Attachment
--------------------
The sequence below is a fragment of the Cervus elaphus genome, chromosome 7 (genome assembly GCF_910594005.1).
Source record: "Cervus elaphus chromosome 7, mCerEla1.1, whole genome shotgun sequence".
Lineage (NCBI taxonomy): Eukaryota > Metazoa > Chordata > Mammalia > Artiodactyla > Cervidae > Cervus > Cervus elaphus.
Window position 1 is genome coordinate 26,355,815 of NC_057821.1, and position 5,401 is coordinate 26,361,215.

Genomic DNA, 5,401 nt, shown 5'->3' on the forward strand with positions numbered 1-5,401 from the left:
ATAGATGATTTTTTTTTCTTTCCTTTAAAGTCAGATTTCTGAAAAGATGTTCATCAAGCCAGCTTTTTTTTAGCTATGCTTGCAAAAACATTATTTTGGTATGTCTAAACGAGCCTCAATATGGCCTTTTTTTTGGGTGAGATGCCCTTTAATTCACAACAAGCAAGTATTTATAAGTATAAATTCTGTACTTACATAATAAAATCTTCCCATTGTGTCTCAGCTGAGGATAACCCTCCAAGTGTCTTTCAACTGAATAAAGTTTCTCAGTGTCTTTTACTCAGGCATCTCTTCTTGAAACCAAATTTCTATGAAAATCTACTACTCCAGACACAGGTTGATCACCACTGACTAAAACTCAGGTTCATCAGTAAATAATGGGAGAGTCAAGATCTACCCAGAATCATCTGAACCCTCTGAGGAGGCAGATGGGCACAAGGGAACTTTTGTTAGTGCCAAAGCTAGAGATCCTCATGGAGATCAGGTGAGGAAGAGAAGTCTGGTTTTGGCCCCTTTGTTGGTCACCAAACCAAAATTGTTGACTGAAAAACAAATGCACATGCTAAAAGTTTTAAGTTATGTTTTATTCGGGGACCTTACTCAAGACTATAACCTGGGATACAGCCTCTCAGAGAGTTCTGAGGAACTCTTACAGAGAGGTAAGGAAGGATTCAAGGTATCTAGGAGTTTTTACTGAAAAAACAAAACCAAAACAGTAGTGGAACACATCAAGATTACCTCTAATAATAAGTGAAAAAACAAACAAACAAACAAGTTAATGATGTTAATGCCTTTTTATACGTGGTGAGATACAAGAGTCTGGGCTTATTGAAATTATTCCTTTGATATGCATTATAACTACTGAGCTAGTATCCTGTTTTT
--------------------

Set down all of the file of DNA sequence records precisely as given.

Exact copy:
The sequence below is a fragment of the Cervus elaphus genome, chromosome 7 (genome assembly GCF_910594005.1).
Source record: "Cervus elaphus chromosome 7, mCerEla1.1, whole genome shotgun sequence".
Lineage (NCBI taxonomy): Eukaryota > Metazoa > Chordata > Mammalia > Artiodactyla > Cervidae > Cervus > Cervus elaphus.
Window position 1 is genome coordinate 26,355,815 of NC_057821.1, and position 5,401 is coordinate 26,361,215.

Genomic DNA, 5,401 nt, shown 5'->3' on the forward strand with positions numbered 1-5,401 from the left:
ATAGATGATTTTTTTTTCTTTCCTTTAAAGTCAGATTTCTGAAAAGATGTTCATCAAGCCAGCTTTTTTTTAGCTATGCTTGCAAAAACATTATTTTGGTATGTCTAAACGAGCCTCAATATGGCCTTTTTTTTGGGTGAGATGCCCTTTAATTCACAACAAGCAAGTATTTATAAGTATAAATTCTGTACTTACATAATAAAATCTTCCCATTGTGTCTCAGCTGAGGATAACCCTCCAAGTGTCTTTCAACTGAATAAAGTTTCTCAGTGTCTTTTACTCAGGCATCTCTTCTTGAAACCAAATTTCTATGAAAATCTACTACTCCAGACACAGGTTGATCACCACTGACTAAAACTCAGGTTCATCAGTAAATAATGGGAGAGTCAAGATCTACCCAGAATCATCTGAACCCTCTGAGGAGGCAGATGGGCACAAGGGAACTTTTGTTAGTGCCAAAGCTAGAGATCCTCATGGAGATCAGGTGAGGAAGAGAAGTCTGGTTTTGGCCCCTTTGTTGGTCACCAAACCAAAATTGTTGACTGAAAAACAAATGCACATGCTAAAAGTTTTAAGTTATGTTTTATTCGGGGACCTTACTCAAGACTATAACCTGGGATACAGCCTCTCAGAGAGTTCTGAGGAACTCTTACAGAGAGGTAAGGAAGGATTCAAGGTATCTAGGAGTTTTTACTGAAAAAACAAAACCAAAACAGTAGTGGAACACATCAAGATTACCTCTAATAATAAGTGAAAAAACAAACAAACAAACAAGTTAATGATGTTAATGCCTTTTTATACGTGGTGAGATACAAGAGTCTGGGCTTATTGAAATTATTCCTTTGATATGCATTATAACTACTGAGCTAGTATCCTGTTTTT